|Making the Sunday school sale|
|Written by Natalie Gillespie|
|Thursday, 16 January 2014 01:09 PM America/New_York|
Christian retailers cultivate church relationships to sell ever-changing curriculum
Of all the programs churches are traditionally known for, Sunday school remains one of the hallmarks. Through the years, formats, delivery methods, topics and the church audience itself has changed, causing curriculum providers to stay on their creative toes.
Whether today’s churches call it “Sunday school” or now dub it “Bible study” or “small group,” whether they hold classes Sunday mornings or Wednesday nights, Sunday school remains an important component in the church, leaders say. It evangelizes children and gives them biblical stories and instruction they might not get otherwise and offers teens and adults the chance to go deeper into God’s Word, get to know each other and plug into their church in a way they cannot by simply attending Sunday services.
“In the past few years, it appears that while the names and programs have changed to become more relevant to today’s churchgoer, the heart behind Sunday school remains intact,” said Michelle Anthony, family ministry architect for David C Cook. “Ministry leaders desire for the individuals in their church to grow in knowledge and in community with one another around biblical teaching. We also recognize that the majority of those who become Christians do so before the age of 18, and so we place an importance on this type of training in childhood.”
As Sunday school changes with the times, curriculum is changing with it. Today’s curriculum encompasses much more than teacher lesson plans and simple handouts for the kids; it now routinely includes videos, downloadable materials, apps and online resources, as well as dedicated websites, help lines and blogs. Curriculum design also allows for flexibility in class length, calendar, age levels and the amount of advance preparation needed.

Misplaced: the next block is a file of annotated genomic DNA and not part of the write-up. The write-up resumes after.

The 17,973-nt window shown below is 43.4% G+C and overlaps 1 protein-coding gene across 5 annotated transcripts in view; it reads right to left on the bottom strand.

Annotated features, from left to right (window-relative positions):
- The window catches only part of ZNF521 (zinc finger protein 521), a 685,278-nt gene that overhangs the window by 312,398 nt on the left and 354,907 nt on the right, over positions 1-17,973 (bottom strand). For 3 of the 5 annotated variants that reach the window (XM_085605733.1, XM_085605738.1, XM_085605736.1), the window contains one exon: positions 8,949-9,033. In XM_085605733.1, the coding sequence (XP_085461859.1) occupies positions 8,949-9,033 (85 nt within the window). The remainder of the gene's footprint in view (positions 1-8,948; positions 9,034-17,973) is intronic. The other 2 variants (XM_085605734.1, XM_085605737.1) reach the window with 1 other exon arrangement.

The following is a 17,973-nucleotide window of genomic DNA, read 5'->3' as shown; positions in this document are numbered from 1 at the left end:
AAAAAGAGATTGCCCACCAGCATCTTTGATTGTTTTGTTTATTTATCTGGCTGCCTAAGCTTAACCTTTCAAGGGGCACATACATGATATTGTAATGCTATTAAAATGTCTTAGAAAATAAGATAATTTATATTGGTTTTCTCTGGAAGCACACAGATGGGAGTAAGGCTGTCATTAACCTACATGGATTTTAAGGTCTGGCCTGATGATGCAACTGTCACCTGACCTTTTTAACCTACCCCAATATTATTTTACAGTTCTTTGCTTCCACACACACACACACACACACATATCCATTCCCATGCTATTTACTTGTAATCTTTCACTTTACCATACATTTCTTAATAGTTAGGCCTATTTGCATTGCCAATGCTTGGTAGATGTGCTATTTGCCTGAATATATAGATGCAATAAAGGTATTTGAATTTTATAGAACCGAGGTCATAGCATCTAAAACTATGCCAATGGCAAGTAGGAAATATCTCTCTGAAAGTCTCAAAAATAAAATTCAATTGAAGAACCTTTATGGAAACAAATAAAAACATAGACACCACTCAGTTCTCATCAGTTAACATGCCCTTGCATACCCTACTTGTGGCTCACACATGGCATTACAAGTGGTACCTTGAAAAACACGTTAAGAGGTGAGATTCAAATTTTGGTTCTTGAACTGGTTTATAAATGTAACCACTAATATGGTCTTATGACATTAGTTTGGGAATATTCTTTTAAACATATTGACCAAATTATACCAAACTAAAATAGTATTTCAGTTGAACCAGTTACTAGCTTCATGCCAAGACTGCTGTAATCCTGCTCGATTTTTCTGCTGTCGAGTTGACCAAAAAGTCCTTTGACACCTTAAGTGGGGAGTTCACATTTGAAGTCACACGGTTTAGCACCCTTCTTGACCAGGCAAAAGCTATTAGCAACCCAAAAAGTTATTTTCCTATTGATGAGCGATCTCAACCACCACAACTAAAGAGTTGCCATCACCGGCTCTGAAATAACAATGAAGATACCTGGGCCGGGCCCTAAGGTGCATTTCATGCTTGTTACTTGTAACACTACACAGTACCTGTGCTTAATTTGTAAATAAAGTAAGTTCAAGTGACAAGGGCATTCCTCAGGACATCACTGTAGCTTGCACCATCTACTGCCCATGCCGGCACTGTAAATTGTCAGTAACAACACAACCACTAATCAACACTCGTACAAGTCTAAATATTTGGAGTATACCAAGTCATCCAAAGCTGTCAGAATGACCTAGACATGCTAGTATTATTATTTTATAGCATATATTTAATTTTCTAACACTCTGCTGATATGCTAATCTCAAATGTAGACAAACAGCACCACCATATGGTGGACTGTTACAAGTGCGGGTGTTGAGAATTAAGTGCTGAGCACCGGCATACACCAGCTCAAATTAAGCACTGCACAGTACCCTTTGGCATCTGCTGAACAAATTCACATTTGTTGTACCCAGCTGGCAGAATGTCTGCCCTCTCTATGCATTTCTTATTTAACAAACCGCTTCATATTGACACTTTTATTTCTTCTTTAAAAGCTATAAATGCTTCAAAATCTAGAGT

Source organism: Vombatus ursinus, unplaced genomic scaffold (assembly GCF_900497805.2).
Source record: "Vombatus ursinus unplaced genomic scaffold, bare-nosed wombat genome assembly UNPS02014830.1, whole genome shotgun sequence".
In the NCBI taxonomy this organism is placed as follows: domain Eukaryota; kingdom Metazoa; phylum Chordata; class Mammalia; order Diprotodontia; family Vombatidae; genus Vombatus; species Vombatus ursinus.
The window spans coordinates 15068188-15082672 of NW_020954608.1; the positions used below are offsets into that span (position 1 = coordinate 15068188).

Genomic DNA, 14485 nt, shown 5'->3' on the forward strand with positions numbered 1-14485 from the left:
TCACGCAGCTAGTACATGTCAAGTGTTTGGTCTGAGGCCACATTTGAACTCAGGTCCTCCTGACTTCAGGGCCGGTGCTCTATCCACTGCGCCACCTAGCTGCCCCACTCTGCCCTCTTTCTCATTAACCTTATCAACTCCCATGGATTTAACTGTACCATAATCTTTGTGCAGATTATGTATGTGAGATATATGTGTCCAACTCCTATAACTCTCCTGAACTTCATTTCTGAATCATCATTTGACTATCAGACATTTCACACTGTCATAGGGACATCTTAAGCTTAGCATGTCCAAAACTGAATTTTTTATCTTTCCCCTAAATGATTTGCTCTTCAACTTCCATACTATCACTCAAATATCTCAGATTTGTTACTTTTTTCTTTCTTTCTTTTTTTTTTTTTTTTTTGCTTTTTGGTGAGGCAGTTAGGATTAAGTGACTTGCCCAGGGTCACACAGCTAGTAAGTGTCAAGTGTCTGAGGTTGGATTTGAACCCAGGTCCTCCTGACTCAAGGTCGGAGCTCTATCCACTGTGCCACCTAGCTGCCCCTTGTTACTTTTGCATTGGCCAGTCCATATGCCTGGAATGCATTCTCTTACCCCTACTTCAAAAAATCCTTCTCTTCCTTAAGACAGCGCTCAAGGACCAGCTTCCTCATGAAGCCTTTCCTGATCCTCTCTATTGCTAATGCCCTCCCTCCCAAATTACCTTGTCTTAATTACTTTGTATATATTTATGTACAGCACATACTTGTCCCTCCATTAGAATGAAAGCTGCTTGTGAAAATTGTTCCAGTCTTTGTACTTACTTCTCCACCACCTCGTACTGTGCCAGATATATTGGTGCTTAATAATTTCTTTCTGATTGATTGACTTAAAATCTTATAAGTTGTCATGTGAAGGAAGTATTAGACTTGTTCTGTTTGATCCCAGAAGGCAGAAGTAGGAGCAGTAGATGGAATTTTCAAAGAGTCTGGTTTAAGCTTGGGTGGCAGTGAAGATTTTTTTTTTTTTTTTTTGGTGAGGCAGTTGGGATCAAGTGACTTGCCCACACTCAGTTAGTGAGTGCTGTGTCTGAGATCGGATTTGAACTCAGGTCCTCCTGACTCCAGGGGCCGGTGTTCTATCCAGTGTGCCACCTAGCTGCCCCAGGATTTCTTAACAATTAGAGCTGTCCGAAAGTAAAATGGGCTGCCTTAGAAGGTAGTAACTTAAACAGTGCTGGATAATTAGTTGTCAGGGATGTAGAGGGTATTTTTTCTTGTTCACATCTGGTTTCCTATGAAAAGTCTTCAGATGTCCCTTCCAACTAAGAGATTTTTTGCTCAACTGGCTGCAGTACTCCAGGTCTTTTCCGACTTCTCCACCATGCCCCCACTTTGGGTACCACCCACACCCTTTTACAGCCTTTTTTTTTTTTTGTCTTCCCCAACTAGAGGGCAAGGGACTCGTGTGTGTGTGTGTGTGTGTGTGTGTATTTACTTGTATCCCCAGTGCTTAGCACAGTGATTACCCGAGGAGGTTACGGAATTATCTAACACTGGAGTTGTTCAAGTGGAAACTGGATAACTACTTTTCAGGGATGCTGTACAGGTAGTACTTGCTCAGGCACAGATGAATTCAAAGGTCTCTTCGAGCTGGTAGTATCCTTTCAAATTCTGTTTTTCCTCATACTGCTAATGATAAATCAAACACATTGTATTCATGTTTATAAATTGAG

“Sunday school has morphed over the past few years to adapt itself to the ever-changing needs of children and adults,” Anthony said. “It has had to adapt to the structure of service times and buildings, to include relevant teaching modes, as well as the preparation of volunteers who serve in its program.”
Donna Lucas, publishing director at Gospel Light, observed that a limited number of volunteers challenges the approach churches take to Sunday school.
“I think that one of the most critical changes that churches are facing with Sunday school is the erosion of committed volunteers,” Lucas said. “I think it is our responsibility as a curriculum company to make the lesson planning streamlined and as easy as possible for busy, hectic lives. We do not want ‘no-prep’ teachers, because God deserves our best and the kids deserve our best; yet we want to acknowledge the constraints that life places on us and our volunteers.”
Casey Thomas, marketing manager, children’s ministry for Group Publishing, agrees.
“We know that Sunday school leaders are busier than ever, so we’re simplifying supplies and prep to make sure they’ll continue to be able to lead well,” Thomas said. “Life is likely to just get busier, so we want to make sure Sunday school isn’t a dreaded responsibility, but rather a joy.”
Old-school curriculum was often produced as “one size fits most.” The prepackaged studies included the same type of lessons and lesson plans to be delivered in the same format every week. Many traditional denominational churches stuck close to the curriculum produced by their denomination.
Today’s Sunday school programs are more custom-designed. Veteran curriculum companies like Group, LifeWay Christian Resources, Gospel Light, Urban Ministries and LifeSprings roll out new content on a quarterly basis, with adjustable class lengths and a variety of formats. Content that is topical, theological or expository? Check. Video teaching? Check. Worship music to go with children’s classes? Check. Lesson plans available to print at the church, buy preprinted or allow class participants to read from an app? Check.